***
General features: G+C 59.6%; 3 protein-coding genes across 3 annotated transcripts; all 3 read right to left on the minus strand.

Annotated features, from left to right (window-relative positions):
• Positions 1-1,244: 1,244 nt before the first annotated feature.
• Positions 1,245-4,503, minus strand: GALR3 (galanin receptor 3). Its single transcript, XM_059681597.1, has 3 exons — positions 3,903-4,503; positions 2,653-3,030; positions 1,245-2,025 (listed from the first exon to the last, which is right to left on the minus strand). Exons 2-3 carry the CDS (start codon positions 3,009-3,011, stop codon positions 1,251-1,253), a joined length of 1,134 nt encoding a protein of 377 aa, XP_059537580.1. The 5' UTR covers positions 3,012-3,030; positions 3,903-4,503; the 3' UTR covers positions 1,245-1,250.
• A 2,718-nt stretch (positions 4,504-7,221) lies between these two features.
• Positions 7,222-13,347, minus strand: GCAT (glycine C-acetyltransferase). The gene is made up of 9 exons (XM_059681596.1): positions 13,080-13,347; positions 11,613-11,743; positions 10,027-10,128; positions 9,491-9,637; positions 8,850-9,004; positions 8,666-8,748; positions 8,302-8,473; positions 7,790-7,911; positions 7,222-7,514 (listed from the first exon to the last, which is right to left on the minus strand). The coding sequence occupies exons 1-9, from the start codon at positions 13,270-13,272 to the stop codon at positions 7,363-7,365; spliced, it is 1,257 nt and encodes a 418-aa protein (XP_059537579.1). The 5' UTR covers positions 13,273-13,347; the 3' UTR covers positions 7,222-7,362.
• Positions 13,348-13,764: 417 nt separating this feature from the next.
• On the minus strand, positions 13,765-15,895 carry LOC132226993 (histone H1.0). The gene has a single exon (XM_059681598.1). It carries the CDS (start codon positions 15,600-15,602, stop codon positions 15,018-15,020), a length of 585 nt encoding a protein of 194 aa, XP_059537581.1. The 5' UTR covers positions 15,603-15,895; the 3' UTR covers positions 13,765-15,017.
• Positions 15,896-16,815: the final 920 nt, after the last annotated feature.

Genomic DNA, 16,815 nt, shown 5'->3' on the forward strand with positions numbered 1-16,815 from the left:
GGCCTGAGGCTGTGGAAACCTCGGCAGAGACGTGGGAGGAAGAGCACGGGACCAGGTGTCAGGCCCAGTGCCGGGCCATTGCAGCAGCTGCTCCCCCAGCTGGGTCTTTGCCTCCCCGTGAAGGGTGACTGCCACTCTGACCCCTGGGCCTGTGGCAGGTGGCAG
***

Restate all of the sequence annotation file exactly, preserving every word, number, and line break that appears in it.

General features: G+C 59.6%; 3 protein-coding genes across 3 annotated transcripts; all 3 read right to left on the minus strand.

Annotated features, from left to right (window-relative positions):
• Positions 1-1,244: 1,244 nt before the first annotated feature.
• Positions 1,245-4,503, minus strand: GALR3 (galanin receptor 3). Its single transcript, XM_059681597.1, has 3 exons — positions 3,903-4,503; positions 2,653-3,030; positions 1,245-2,025 (listed from the first exon to the last, which is right to left on the minus strand). Exons 2-3 carry the CDS (start codon positions 3,009-3,011, stop codon positions 1,251-1,253), a joined length of 1,134 nt encoding a protein of 377 aa, XP_059537580.1. The 5' UTR covers positions 3,012-3,030; positions 3,903-4,503; the 3' UTR covers positions 1,245-1,250.
• A 2,718-nt stretch (positions 4,504-7,221) lies between these two features.
• Positions 7,222-13,347, minus strand: GCAT (glycine C-acetyltransferase). The gene is made up of 9 exons (XM_059681596.1): positions 13,080-13,347; positions 11,613-11,743; positions 10,027-10,128; positions 9,491-9,637; positions 8,850-9,004; positions 8,666-8,748; positions 8,302-8,473; positions 7,790-7,911; positions 7,222-7,514 (listed from the first exon to the last, which is right to left on the minus strand). The coding sequence occupies exons 1-9, from the start codon at positions 13,270-13,272 to the stop codon at positions 7,363-7,365; spliced, it is 1,257 nt and encodes a 418-aa protein (XP_059537579.1). The 5' UTR covers positions 13,273-13,347; the 3' UTR covers positions 7,222-7,362.
• Positions 13,348-13,764: 417 nt separating this feature from the next.
• On the minus strand, positions 13,765-15,895 carry LOC132226993 (histone H1.0). The gene has a single exon (XM_059681598.1). It carries the CDS (start codon positions 15,600-15,602, stop codon positions 15,018-15,020), a length of 585 nt encoding a protein of 194 aa, XP_059537581.1. The 5' UTR covers positions 15,603-15,895; the 3' UTR covers positions 13,765-15,017.
• Positions 15,896-16,815: the final 920 nt, after the last annotated feature.

Genomic DNA, 16,815 nt, shown 5'->3' on the forward strand with positions numbered 1-16,815 from the left:
GGCCTGAGGCTGTGGAAACCTCGGCAGAGACGTGGGAGGAAGAGCACGGGACCAGGTGTCAGGCCCAGTGCCGGGCCATTGCAGCAGCTGCTCCCCCAGCTGGGTCTTTGCCTCCCCGTGAAGGGTGACTGCCACTCTGACCCCTGGGCCTGTGGCAGGTGGCAG